Research could lead to future treatment advancements for rheumatoid arthritis and other autoimmune diseases
A major finding by researchers at the La Jolla Institute for Allergy & Immunology (LIAI) has identified a previously unknown cellular mechanism that acts as an off switch for immune system function. The discovery could lead to the future development of new treatments for autoimmune diseases such as rheumatoid arthritis, multiple sclerosis and Crohns disease.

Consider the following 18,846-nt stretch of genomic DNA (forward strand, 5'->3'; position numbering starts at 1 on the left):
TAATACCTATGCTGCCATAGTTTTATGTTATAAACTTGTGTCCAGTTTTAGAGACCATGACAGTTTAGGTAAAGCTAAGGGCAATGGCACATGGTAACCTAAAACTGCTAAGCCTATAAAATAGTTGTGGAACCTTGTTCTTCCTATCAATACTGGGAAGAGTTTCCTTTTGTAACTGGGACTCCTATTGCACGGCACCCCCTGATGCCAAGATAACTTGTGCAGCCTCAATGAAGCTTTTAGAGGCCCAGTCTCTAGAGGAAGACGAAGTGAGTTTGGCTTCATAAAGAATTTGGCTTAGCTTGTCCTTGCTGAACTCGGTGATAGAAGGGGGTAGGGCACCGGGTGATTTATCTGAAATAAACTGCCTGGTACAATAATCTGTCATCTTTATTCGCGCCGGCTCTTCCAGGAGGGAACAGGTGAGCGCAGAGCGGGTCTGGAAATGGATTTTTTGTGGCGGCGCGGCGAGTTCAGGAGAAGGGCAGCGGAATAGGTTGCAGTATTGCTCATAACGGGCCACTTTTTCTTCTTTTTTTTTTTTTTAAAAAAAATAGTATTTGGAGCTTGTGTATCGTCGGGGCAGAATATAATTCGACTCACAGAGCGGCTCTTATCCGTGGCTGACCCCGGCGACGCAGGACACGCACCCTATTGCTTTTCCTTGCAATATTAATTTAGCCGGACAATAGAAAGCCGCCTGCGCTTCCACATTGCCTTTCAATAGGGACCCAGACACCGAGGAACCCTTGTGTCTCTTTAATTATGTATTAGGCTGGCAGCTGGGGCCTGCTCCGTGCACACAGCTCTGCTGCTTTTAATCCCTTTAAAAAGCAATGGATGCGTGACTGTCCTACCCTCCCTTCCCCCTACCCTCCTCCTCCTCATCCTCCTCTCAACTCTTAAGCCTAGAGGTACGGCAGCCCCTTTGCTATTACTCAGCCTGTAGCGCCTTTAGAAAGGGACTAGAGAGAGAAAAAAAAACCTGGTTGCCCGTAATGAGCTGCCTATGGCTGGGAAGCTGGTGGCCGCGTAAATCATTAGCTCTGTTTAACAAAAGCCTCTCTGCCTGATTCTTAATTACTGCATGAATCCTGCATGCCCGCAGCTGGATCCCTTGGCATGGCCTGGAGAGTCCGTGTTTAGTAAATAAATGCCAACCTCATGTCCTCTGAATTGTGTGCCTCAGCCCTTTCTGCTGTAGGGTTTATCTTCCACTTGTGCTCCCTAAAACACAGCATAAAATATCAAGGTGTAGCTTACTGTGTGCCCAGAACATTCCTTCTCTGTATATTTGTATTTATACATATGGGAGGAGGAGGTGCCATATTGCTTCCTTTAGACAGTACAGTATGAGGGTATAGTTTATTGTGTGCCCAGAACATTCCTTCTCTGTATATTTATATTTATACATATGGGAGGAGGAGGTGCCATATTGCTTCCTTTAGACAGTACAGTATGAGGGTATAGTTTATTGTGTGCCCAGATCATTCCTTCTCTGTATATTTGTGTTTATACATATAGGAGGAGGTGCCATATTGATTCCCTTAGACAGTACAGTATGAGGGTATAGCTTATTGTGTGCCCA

In autoimmune diseases, the immune system, which normally wards off invading viruses and bacteria, instead mistakenly attacks normal body tissues, leading to illness. "By understanding this cellular process for turning off immune system activity, we are hopeful this will lead to new treatments that will stop unwanted immune responses, such as those which occur in autoimmune diseases," said LIAI scientist Carl Ware, Ph.D., who co-led the study with LIAI researcher Chris Benedict, Ph.D. The research team also involved scientists from Rush Medical Center and Northwestern University in Chicago and Washington University in St. Louis.
Bonnie Ward | EurekAlert!
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